Broken URLs can confuse your users, since they lead nowhere. What’s more, they can even negatively affect your search rankings. However, finding broken links manually within even the smallest of websites can be a pain. Therefore, you’ll want to use a plugin such as WP Broken Link Status Checker to speed up the process.

Once the plugin is running, it will notify you when it finds broken links (either via the dashboard or email). You can then remove or replace them with new links right away.

Conclusion

Keeping a website running smoothly isn’t as complicated as you might think. You can automate most maintenance tasks using plugins, and the rest can be carried out in a few minutes. If you take time to regularly clean out the pipes, so to speak, your website should always run at top performance.

When it comes to keeping your WordPress site in top shape, here are the four maintenance tasks you’ll want to perform regularly:

  1. Back up your website.
  2. Delete your discarded drafts and trashed articles.
  3. Update your plugins and themes, and delete the ones you’re not using.
  4. Check your posts and pages for broken links.

Do you have any questions about how to keep your WordPress website running smoothly? Let’s talk about them in the comments section below!

How the Wordfence Scanner Protects Your Site

This entry was posted in WordfenceWordPress Security on May 21, 2018 by Dan Moen

When we think about Wordfence and how it improves your WordPress security posture, there are two core features we tend to focus on: the firewall, and the security scanner. As the first layer of defense, the Wordfence firewall gets the most attention because it blocks hackers from gaining access. But, the scanner plays an equally important role, alerting you to myriad of security findings that help you keep your site secure and respond quickly if you get hacked.

In today’s post we’re doing a deep dive on the Wordfence security scan. We walk you through everything it does and explain why each step is important.

Our malware scanner is the best in the industry

The Wordfence security scan performs a variety of functions, but perhaps the most important is malware detection. Wordfence scan checks your site to ensure you have not been infected with malware.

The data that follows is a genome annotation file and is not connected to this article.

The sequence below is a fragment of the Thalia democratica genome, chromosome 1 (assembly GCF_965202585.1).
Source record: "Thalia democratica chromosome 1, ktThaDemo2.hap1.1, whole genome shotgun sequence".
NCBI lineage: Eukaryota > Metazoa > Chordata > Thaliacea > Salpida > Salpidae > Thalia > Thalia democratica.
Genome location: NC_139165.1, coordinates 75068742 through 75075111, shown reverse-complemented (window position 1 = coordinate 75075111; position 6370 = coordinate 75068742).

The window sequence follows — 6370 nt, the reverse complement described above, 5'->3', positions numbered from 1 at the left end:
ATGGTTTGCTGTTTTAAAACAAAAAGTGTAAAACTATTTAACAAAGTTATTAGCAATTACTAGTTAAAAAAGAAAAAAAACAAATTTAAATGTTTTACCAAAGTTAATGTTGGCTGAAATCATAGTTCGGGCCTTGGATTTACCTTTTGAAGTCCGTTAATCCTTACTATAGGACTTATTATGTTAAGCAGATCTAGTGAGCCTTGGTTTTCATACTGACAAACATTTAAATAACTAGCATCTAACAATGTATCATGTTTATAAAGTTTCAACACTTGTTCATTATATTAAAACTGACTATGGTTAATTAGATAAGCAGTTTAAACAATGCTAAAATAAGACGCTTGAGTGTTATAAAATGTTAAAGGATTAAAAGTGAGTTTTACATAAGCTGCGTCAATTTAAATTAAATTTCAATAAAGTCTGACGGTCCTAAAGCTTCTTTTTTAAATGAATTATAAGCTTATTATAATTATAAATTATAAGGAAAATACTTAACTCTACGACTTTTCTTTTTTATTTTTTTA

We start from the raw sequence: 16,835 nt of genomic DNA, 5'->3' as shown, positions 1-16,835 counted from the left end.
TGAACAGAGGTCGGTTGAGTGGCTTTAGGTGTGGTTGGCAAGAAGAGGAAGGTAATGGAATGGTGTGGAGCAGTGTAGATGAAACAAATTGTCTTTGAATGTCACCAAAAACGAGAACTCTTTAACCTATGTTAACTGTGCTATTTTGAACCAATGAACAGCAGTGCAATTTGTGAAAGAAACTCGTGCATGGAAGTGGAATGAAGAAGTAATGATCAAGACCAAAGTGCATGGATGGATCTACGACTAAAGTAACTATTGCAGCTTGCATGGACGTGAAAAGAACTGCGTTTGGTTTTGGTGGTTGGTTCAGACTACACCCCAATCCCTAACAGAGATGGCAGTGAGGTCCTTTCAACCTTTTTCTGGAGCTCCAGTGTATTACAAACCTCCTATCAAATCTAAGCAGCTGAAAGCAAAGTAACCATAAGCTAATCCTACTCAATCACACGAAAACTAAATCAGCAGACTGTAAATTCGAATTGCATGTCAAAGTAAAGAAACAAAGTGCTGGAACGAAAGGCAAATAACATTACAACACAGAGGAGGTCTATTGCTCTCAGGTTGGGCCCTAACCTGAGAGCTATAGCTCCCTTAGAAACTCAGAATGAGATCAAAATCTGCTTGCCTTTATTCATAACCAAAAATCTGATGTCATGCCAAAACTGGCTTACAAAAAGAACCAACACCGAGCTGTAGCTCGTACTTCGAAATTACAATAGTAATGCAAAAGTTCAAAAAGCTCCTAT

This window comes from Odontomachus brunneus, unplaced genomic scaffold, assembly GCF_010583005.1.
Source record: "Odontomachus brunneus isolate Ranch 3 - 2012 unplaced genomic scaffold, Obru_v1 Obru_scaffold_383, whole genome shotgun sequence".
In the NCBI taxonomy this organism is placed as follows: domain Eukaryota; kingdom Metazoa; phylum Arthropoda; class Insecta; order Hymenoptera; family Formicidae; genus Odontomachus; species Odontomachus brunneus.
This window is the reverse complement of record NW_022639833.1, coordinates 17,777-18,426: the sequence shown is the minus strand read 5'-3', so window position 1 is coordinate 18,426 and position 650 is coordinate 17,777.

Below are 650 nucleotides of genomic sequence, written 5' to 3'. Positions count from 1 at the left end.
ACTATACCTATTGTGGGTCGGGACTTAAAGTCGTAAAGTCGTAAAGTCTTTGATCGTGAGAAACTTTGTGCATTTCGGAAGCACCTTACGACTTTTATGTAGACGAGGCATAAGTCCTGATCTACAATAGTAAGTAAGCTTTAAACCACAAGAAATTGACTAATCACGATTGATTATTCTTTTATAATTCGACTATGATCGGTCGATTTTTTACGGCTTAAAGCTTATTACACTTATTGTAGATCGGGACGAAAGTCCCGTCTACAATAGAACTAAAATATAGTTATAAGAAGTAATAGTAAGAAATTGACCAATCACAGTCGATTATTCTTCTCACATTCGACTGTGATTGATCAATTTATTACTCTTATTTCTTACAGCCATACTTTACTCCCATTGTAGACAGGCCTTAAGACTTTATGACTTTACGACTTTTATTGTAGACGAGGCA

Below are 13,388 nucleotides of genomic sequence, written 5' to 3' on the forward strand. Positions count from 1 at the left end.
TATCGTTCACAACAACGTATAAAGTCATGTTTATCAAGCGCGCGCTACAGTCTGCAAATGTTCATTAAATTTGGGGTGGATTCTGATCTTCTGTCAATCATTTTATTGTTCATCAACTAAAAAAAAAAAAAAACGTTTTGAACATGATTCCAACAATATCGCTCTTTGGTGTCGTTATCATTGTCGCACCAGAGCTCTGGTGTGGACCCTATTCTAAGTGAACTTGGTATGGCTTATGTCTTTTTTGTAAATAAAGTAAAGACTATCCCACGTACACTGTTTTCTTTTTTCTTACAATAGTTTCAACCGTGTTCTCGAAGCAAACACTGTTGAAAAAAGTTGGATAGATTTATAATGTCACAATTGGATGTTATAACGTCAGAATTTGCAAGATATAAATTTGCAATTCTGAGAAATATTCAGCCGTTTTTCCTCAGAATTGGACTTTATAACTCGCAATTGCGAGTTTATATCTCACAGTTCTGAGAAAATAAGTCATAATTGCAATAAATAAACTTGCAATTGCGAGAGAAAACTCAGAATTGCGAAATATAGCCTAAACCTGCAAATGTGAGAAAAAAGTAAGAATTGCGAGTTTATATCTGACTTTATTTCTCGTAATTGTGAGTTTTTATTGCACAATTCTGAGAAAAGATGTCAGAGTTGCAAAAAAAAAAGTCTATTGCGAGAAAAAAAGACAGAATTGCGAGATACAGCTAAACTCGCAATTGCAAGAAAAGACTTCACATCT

As the leader in WordPress security, we see more WordPress malware than anyone else. We see tens of millions of attacks every day, giving us unrivaled access to the latest threat information. We also clean hundreds of hacked websites every month, giving us visibility into the latest malware variants and exploits.

Our team has a workflow where we collect malware samples in a repository for analysis. Then we test to see if our malware scanner already detects the variant. If it does then we move on. If not, then we create a new malware signature to detect the new malware variant. We run the signature through quality assurance to make sure it does not detect things it should not (known as ‘false positives’). Once the malware signature passes QA, we release it to our Premium customers immediately and then 30 days later our free customers receive the signature. That way we constantly release detection capability for new WordPress threats to our customers.

Unlike many companies in our space, our analysts and developers are completely focused on WordPress. We don’t have to divide our time securing desktop systems, mobile devices or network hardware. Ensuring that publishers can securely run their websites using WordPress is all we do.

Our scanner runs on your server, giving it access to your website’s source code. Malware detection rates for remote scanners are significantly worse than server based scans like ours. Remote scanners cannot access site source code. Ours does scan source code – and many malware variants hide in site source code.

Our scanner was built from the ground up to protect WordPress. Our depth of knowledge, coupled with our singular focus on WordPress has allowed us to produce the best WordPress malware scanning capability in the industry.

Checking for suspect files and changes makes it hard for attackers to hide their malware

In addition to looking for known malware, the Wordfence scanner compares your site’s files against the official WordPress.org repository. Any files that have been changed or appear to be out of place are reported to you. This additional step makes it very difficult for attackers to avoid detection.

We even give you the ability to revert changed files to the pristine version that is in the official WordPress repository when you detect a change.

Malware scanning so good, we added it to the firewall

In fall of 2016 we added a break-through feature, integrating our malware scanning capabilities into the Wordfence firewall. As traffic passes through the firewall and before it hits your website it is inspected using our malware scanner, blocking any requests that include malicious code.